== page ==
The SNP’s internal difficulties – and the truth or otherwise of the allegations against Salmond – have been a means to an end for many of the party’s opponents. As one Scottish Labour politician gleefully said to me the morning the allegations against Salmond were published, it was as if Keir Hardie, Clement Attlee and Tony Blair had all come under investigation by the government of Harold Wilson – “Christmas” for Scottish Labour, in other words. Whether or not women had been sexually assaulted, as was alleged, or whether an innocent man could go to prison, seemed to escape attention. The opposition parties at Holyrood have failed to take advantage of the Salmond case because so few of their number have ever grappled with the severity of it.

Yet opinion polls still show that support for independence is falling slightly, while support for both the Scottish Conservatives and Scottish Labour is rising. For some in the pro-Union parties, the polls are a sign that their inquiry is helping them, even if its members are failing to unsettle the First Minister.

Look closer, however, and the picture is more complicated. Sturgeon’s approval ratings remain essentially unchanged. While Scotland continues to have a higher level of political engagement in the wake of the 2014 referendum, most Scots aren’t following the often arcane proceedings of the Salmond inquiry. And many of them, like most voters in England, get their news in short bursts on music radio, whose newsbreaks are largely set in London and reflect politics in England.

The explanation, I think, for the slight dip in support for the SNP has less to do with its divisions over the Salmond affair than with the success of the vaccine roll-out, which according to most polls is giving a boost to the Conservatives across Britain. The speed, effectiveness and, above all, the perceived fairness of the roll-out (no one has been able to buy their way to the front of the queue, while the most vulnerable people and healthcare workers have been prioritised) are all good adverts for the United Kingdom and for central government in particular. The same applies to the fact that the UK has control of its own currency and central bank, which has allowed the Johnson government to make extraordinary emergency interventions during the crisis.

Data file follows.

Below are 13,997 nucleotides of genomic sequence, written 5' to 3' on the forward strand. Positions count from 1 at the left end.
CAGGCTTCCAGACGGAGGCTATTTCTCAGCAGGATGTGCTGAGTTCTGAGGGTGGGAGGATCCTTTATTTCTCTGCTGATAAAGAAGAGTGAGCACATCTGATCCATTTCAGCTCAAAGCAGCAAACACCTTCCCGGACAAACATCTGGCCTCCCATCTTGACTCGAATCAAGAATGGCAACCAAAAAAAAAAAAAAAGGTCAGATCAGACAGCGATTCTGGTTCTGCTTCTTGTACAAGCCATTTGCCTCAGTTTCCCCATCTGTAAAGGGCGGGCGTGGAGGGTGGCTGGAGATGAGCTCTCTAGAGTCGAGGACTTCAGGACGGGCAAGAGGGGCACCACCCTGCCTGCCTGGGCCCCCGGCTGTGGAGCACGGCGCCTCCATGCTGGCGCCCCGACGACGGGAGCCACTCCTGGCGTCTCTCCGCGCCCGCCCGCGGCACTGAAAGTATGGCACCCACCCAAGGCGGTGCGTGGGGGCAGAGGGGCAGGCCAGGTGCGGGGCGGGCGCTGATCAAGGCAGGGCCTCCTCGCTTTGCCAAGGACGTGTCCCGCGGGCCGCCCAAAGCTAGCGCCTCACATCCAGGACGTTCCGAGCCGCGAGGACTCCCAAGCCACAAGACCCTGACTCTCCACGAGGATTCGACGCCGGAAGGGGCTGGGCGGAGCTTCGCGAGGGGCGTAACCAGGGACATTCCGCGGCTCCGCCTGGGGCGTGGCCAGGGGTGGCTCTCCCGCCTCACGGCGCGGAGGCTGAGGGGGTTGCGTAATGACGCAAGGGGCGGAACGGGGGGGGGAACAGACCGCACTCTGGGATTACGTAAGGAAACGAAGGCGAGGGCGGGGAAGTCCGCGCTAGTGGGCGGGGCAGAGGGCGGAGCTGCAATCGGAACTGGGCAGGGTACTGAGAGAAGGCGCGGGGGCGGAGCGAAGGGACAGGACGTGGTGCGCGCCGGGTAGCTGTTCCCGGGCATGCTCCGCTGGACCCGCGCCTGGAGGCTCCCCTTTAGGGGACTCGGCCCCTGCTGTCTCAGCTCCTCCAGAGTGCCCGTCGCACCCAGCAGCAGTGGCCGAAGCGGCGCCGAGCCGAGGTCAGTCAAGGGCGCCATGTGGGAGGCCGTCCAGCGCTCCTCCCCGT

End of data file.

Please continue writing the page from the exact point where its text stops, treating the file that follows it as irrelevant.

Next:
However, the Chancellor Rishi Sunak likes to present those interventions as an exhausting strain on the state that must be paid for sooner rather later. This prompted one SNP politician to quip that the British government’s position might be that an independent Scotland would not have been able to afford the costs of lockdown, but that the UK can’t either.

The SNP’s present difficulties, then, should perhaps not be traced back to a film set in Hollywood, but rather a laboratory in Oxford. The story is a reminder that if the Union is to be saved, it will be saved by ending England’s dysfunctional politics, not through a series of constitutional tricks to see off the appeal of nationalism in Scotland. And while the vaccine bounce may not last for long, it only has to continue a little longer, and to reach a little higher, to ruin the SNP’s biggest and best shot at independence this side of the next general election. 

[see also: A kingdom of fragments]

This article appears in the 10 Mar 2021 issue of the New Statesman, Grief nation